MLB announces plan to inspect, suspend players caught using foreign substances, questions remain


Jim Epler (Flickr)

MLB is expected to announce it’s plan to suspend players caught by umpires using a foreign substance

James Mackey, Reporter

Earlier today, MLB announced they will begin suspending players for using foreign substances and provided details about their plan for enforcement.

Anthony Castrovince reported today for that the league will institute its new policy regarding grip enhancing foreign substances beginning next Monday.

MLB Commissioner Rob Manfred explained the situation leading up the announcement.

“After an extensive process of repeated warnings without effect, gathering information from current and former players and others across the sport, two months of comprehensive data collection, listening to our fans and thoughtful deliberation, I have determined that new enforcement of foreign substances is needed to level the playing field,” Manfred said.

In previous years, umpires have stopped games, and made a visit to the mound to inspect a pitcher that appeared to have a foreign substance, or grip enhancer, visibly present on their person.

However, so far this season, most pitchers who have been discovered using Spider Tack, have had their cover blown by the television broadcast.  It has been the camera that has caught the presence of a substance on a pitcher’s mitt or the bill of their cap — not the umpire.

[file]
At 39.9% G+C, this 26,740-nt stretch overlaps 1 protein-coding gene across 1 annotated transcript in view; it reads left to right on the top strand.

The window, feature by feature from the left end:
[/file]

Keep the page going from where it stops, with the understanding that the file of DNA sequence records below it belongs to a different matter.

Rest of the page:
So, what does the ban mean for players?

According to MLB – a 10-day paid suspension and promised regular inspections by umpires of both starting and bullpen pitchers during the game.

Even with the league’s newly announced sanctions against foreign substance use – some questions still remain.

Will the league be diligent throughout the season and playoffs or will offending pitchers just temporarily stop using foreign substances until the topic blows over?

Why did the MLB take so long in creating a suspension for the use of foreign substances, and how often will we see suspensions handed down?

Will a rash of suspensions and the subsequent shortening of pitching rotations lead to more injuries?

“This is not about any individual player or club, or placing blame.  It is about a collective shift that has changed the game and needs to be addressed,” Manfred said in the statement.  “We have a responsibility to our fans and the generational talent competing on the field to eliminate these substances and improve the game.”